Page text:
I have busied myself over the last week to prevent myself from checking my phone too often to see if there are any new messages from my sister. I read somewhere that it takes six weeks to break an old habit, but I am starting to think that this particular sister detox may take much longer to master. I need some new rules.
Thank goodness then for the timely arrival of A Level and GCSE results which will form a useful distraction from any temptation I have to howl at the moon – unless this week’s results are terrible, of course.
I think I may have dropped into recent blogs that I have just returned from another school trip to Kenya (#morethanoncesurelynot?). Ask any of my students and they will tell you that Miss has a tendency to wax lyrical about anything Kenyan, that my assemblies always veer towards an African theme, and that presents from Year 13 leavers (I haven’t declared these to the tax man) inevitably include a Kenyan flag, Swahili phrase book, or topical t-shirt (keep these presents rolling in students, there is no room on my desk for chocolates or flowers). Anyway, getting to the point of this Kenyan tangent, on this latest trip I notice just how differently Kenyan students approach exams.
On one occasion the girls from Rigoma High come to walk us to their boarding school; they do this to highlight the delights of the rural landscape on the two hour walk and to get to know us on a one-to-one basis. I walk besides Martha who tells me that she will be starting her exams the next day. As well as supporting Chelsea football team, it transpires that Martha has set her sights on becoming a lawyer. I apologise for the distraction our visit is causing; she just laughs, saying that yesterday she found out that her exams have been delayed by a day for our arrival. She can’t understand when I apologise for the inconvenience we are causing. “We welcome this opportunity to interact,’ she tells me, ‘it can only improve our final grades’. ‘Are you nervous about the exams?’ I ask as she patiently allows me yet another water break. ‘Nervous? Why would I be?’ she laughs, ‘No, I’m excited. The exams will give me a chance to show my parents how well I am doing.’ I am liking this confidence; it is infectious.
I am struck by the difference of my own students as they prepared for their exams earlier this summer. This exam season seemed especially intense, and as ever, I was in awe of the way in which students battled with physical and mental health – not to mention their own high expectations – just to make it into the exam room. Some intense exam scheduling ensured that some students needed to sit three exams back to back and be quarantined in between – even overnight in some cases. As I talk to Martha, I wonder what our students – or the local papers – would make of a last minute decision, taken on a whim, to delay or fast-forward an exam. I wonder how student confidence would hold up. I wonder how hot the office phone line would be.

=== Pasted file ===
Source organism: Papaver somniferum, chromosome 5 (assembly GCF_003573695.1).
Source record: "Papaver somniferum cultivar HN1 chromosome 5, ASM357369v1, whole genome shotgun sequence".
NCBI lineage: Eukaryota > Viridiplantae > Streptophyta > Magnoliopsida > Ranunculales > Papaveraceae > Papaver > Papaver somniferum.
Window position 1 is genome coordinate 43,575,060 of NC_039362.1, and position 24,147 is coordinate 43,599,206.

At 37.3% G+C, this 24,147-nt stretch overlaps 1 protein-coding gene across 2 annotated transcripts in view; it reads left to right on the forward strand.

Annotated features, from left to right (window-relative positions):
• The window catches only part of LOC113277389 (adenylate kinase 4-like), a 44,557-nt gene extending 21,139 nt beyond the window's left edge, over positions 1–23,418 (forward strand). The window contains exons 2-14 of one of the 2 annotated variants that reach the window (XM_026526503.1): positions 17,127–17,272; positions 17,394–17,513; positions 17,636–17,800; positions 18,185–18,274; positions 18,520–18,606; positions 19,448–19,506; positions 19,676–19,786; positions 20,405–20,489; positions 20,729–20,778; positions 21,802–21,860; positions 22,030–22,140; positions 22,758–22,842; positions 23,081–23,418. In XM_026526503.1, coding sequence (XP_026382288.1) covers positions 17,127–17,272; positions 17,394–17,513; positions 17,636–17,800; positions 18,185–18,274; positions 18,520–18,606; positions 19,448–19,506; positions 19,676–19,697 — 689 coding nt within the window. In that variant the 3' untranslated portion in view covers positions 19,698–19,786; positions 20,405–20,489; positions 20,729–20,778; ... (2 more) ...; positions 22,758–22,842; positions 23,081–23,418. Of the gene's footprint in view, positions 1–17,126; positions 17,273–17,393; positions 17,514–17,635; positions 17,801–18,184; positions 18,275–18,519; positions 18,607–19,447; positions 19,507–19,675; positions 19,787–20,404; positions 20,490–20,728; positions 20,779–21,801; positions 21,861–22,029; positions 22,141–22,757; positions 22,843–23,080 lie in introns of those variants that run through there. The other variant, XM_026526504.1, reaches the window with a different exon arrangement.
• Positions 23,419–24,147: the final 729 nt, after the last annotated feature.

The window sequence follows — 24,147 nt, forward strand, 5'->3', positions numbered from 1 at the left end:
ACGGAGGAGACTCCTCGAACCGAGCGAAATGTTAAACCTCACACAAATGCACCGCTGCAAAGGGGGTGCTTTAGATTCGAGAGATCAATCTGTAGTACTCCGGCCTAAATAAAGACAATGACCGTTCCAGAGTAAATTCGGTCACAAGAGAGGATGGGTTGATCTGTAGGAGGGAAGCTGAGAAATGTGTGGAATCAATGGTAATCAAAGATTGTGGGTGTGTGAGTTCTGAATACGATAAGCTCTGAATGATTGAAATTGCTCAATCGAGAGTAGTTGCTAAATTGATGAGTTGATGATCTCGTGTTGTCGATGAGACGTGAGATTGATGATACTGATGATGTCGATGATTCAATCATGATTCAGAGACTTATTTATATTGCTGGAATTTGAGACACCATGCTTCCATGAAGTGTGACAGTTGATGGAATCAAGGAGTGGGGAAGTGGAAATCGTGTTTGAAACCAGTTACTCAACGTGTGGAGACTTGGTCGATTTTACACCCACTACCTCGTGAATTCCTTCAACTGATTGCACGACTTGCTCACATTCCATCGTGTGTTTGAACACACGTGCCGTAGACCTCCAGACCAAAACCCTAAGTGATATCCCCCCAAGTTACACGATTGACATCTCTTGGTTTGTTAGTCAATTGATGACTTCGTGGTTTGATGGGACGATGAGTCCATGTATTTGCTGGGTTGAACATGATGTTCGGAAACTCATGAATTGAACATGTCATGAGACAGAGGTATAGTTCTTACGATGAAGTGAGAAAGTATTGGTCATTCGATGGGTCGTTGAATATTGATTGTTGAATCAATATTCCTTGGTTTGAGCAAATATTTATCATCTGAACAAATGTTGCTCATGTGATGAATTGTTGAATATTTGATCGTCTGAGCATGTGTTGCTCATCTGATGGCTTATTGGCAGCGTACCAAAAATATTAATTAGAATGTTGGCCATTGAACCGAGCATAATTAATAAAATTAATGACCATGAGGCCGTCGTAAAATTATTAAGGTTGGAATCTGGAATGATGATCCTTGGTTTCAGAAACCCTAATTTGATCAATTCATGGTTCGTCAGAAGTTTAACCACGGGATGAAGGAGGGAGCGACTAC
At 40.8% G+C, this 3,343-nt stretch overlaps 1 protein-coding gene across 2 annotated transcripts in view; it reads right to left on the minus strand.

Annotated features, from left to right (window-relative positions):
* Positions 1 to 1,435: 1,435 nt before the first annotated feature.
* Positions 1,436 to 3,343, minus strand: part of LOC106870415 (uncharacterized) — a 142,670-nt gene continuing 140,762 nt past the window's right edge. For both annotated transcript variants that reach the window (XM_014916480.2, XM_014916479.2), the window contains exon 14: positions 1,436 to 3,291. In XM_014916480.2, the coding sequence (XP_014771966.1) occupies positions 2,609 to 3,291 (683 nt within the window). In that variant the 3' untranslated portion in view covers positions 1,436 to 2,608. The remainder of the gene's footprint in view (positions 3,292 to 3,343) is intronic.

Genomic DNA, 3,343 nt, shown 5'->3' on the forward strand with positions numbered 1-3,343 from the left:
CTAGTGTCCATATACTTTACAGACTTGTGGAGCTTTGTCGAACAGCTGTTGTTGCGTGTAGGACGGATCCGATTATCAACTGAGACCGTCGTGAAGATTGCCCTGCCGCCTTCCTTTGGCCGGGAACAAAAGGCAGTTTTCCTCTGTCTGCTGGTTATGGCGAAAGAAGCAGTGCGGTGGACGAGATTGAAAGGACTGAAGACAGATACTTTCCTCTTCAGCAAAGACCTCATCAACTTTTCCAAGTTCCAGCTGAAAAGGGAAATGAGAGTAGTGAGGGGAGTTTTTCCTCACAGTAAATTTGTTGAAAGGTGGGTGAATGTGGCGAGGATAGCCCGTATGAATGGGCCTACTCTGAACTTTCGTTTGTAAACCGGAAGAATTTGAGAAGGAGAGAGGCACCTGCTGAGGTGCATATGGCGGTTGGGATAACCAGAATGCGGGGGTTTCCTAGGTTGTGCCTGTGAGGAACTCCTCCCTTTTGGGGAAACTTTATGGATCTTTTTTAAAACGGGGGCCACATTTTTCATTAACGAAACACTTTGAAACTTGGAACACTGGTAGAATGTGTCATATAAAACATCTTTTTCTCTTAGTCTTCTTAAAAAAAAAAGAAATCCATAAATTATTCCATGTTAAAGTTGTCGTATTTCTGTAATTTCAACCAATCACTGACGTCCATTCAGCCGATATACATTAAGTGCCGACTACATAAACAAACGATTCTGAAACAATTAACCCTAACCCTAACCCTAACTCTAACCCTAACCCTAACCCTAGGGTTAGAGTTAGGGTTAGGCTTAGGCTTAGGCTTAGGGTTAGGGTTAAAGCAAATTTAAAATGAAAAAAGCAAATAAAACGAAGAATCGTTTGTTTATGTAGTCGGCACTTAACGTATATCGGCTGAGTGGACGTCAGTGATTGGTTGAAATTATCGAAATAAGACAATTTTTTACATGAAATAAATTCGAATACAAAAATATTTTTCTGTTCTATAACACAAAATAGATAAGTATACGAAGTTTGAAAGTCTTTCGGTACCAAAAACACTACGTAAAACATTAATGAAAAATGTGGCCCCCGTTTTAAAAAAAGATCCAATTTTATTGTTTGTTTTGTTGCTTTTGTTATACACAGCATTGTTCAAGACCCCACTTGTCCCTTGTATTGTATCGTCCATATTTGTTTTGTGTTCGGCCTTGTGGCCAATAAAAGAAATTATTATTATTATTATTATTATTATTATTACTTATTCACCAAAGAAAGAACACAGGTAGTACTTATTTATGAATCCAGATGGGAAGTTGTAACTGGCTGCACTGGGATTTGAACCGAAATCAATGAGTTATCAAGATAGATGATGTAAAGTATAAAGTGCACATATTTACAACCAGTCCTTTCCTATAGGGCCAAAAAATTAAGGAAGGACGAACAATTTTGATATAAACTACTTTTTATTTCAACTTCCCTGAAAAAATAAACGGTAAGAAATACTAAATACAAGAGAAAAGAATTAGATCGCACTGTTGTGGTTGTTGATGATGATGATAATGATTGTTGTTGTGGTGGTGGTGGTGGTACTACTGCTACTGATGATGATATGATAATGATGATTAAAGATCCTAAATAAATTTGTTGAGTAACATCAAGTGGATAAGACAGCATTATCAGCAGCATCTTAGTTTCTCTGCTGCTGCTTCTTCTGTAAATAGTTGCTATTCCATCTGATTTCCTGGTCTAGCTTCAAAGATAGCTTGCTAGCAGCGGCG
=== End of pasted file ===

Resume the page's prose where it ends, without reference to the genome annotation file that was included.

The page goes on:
I am also struck by the differences in study environment. Martha’s friend Pamela asks to see what our school looks like. She is baffled by my photos of our library and study centre, so I ask her where she revises. ‘Outside on the grass or in my dorm,’ she replies and duly shows me the bunk bed she occupies in a room with 20 other girls. No desks, not much light; high aspirations and study apparently starts at 5 am.
I ask Pamela how well prepared she is for her exams. ‘Totally prepared,’ she says, ‘I couldn’t be more prepared’. As we walk around the school I see little blackboards and paper notices outside every classroom door, all with useful nuggets of information to help in the forthcoming exams. No opportunity for learning is missed. I think we may be missing a trick here.
In the classroom I am struck by the eagerness of the Kenyan students. So enthusiastic are they to be selected to answer a question that they click their fingers to draw the attention of their teacher; they even applaud good answers from their peers. In contrast, I remember once teaching at a school where the Headteacher was met with derision from teachers and a withering response from students when he tried to initiate an ‘it’s cool to be keen’ approach to education. Turns out, sadly, it is not so ‘cool’ in the UK.
Returning to our campsite, I sit reflecting with some of our students. One of them comments on teenage personal space – or lack of it – in the schools and villages we have visited on this trip. ‘I can’t work out if having nowhere to run to i.e my bedroom, would help me get over myself or just do my head in,’ he says. ‘When I am in my room, I allow myself – and sometimes my mother – the impression that I am clocking up a lot of revision hours but perhaps my personal access to ‘Game of Thrones’ and Spotify may be counter-productive’. He duly plugs in his headphones and walks towards his tent, telling his fellow campers that he needs, ‘some time alone to think and does not want to be disturbed’.
I sit pondering – again – how in education we might be able to bottle exam stress and remarket it as excitement and confidence. I wonder what the A Level results will look like this year. I enjoy the distraction of this ponder knowing that there is no wifi signal on the campsite and that I can’t check my phone for messages. It is a brief interlude, for soon I am interrupted by a group of students who want me to join in their game of cards. My sister loved playing cards and I feel a little pang, but the students want to play Uno and Sis hated that game. I know from bitter experience that my fellow campers will make the rules up as we go. Students eh? Thankfully they always want to push the boundaries.